The California Court of Appeal recently reviewed a case that dealt with a group of mobile home park tenants who sued their landlord for a number of causes of action, including breach of contract, breach of quiet enjoyment, negligence, and breach of habitability. Bevis v. Terrace View Partners reviews whether a landlord could be held civilly liable for charging rent pursuant to a contract or raising rents to a month-to-month tenant.

In general, a landlord can charge the landlord wants as rent to a tenant absent a rent control law. Therefore, the Court found that a landlord could not be civilly liable for charging rent that was agreed upon in a rental agreement or not precluded in a month to month agreement. The Court further found that a landlord could not held liable for negligence for charging high rent, particularly when agreed upon in a rental agreement. Charging high rent alone is not actionable.

In Bevis v. Terrace View Partners, the jury in the trial court awarded the tenants that were plaintiffs in the lawsuit $1,289,000 in compensatory damages and $57 million in punitive damages. The Court entered a judgment for punitive damages of $1,289,000. The appellate court found that the the tenant’s damages would have to derive from the conditions in the mobilehome park and not the fact that rents being charged were above average rents in the area. The appellate court reversed the judgment requiring a new trial.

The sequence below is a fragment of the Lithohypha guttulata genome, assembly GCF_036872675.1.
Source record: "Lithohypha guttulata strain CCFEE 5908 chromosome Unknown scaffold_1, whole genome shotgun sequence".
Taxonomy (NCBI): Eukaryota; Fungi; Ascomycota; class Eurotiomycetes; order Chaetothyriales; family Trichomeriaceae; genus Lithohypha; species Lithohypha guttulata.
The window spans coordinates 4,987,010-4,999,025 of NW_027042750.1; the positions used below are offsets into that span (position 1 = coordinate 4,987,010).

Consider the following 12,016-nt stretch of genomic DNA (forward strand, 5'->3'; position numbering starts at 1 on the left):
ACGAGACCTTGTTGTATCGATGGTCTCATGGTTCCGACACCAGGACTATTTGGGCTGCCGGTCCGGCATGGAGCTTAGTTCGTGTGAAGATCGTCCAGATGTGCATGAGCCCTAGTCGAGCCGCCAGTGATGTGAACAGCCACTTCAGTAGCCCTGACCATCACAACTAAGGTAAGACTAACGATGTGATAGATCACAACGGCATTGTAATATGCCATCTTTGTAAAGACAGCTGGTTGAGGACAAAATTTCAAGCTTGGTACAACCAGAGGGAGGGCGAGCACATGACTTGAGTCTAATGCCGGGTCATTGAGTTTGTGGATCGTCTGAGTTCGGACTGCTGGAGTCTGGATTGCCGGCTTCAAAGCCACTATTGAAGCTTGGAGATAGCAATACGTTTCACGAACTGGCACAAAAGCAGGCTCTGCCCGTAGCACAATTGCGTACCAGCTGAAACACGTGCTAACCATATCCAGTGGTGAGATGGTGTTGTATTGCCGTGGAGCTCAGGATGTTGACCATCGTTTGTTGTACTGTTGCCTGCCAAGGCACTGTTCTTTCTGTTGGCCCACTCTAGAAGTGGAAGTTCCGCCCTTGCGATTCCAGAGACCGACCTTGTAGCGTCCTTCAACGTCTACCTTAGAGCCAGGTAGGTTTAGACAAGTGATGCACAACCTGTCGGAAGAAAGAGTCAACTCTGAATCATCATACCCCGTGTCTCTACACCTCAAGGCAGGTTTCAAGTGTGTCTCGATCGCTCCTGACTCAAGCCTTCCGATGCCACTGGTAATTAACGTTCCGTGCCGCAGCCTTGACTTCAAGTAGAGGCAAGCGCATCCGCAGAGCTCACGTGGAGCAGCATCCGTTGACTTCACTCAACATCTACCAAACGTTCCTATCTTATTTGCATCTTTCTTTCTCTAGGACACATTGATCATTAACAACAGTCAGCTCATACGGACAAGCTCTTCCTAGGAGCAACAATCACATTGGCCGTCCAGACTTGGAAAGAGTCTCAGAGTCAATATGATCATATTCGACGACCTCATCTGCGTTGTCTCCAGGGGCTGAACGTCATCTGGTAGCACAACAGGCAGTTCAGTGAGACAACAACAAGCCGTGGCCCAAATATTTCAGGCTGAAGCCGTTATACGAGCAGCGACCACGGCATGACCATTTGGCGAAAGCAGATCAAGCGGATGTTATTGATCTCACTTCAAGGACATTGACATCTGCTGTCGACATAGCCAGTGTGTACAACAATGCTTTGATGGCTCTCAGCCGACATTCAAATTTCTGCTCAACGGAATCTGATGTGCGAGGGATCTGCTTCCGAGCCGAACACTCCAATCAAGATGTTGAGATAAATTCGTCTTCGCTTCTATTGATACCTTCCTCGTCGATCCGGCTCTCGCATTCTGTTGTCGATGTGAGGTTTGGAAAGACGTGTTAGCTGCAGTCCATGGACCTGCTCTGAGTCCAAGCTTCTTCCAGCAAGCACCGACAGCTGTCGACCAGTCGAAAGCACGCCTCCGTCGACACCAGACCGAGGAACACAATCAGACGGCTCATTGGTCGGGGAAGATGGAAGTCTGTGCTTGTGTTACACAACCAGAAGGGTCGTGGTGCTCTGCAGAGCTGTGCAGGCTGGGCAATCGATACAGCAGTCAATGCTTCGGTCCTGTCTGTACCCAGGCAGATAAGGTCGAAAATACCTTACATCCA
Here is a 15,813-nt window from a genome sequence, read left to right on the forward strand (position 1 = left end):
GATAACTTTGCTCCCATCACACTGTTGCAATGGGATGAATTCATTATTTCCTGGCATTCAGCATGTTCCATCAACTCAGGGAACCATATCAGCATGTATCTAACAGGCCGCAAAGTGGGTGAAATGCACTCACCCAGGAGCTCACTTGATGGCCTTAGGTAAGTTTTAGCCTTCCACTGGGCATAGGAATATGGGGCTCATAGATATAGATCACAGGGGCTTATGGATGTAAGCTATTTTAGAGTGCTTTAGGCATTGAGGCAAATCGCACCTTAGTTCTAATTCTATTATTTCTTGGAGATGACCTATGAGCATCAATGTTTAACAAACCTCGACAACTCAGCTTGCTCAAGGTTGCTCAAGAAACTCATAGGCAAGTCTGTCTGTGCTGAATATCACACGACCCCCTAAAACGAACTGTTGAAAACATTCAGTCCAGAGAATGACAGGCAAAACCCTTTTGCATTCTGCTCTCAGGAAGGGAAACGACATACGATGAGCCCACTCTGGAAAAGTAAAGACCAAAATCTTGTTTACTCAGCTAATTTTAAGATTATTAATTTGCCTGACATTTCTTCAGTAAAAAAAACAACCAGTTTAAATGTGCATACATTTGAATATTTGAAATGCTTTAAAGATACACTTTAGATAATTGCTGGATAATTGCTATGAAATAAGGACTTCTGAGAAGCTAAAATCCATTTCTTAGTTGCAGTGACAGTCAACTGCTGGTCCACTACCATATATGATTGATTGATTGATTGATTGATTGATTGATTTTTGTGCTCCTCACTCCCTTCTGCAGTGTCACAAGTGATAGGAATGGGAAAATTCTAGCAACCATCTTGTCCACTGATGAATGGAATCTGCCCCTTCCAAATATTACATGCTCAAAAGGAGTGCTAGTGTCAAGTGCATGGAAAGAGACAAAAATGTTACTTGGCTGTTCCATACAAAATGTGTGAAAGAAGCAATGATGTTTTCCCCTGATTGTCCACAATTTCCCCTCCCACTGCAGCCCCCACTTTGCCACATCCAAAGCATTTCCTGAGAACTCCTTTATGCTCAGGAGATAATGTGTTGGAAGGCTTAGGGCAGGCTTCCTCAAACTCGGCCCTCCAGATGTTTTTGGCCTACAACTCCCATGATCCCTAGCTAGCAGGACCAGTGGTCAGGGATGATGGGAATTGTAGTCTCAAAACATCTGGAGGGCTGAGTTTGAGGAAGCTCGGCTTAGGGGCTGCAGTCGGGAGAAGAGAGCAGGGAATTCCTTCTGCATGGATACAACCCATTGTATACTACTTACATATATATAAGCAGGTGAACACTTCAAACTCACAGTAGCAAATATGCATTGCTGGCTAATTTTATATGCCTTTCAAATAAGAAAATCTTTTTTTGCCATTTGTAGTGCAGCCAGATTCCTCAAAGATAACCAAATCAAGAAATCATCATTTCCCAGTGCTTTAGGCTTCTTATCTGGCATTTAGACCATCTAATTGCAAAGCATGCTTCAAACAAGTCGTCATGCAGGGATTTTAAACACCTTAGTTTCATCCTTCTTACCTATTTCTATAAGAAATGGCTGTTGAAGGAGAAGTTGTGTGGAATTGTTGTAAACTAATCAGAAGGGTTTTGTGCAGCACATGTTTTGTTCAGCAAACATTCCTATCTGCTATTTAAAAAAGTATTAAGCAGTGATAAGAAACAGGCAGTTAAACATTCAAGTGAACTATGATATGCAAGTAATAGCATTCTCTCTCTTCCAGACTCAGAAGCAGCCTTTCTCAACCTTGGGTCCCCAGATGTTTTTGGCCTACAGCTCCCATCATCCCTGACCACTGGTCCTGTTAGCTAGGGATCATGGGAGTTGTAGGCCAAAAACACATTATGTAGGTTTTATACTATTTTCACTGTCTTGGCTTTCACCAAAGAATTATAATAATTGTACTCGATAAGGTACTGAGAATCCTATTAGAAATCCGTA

The fact that rents were higher than the market rate was not actionable unless there were actual conditions in the mobilehome that gave rise to damages, i.e. claims of habitability or breaches of quiet enjoyment. This case exemplifies the difference between rent control and non-rent control jurisdictions. In certain rent control jurisdictions, if a landlord charges a rent that does not conform to the local rent control law, a tenant has a right to offset unpermitted rents or ask for them to be returned. In non-rent control jurisdictions, generally a tenant cannot ask for rent to be returned if it is “high.”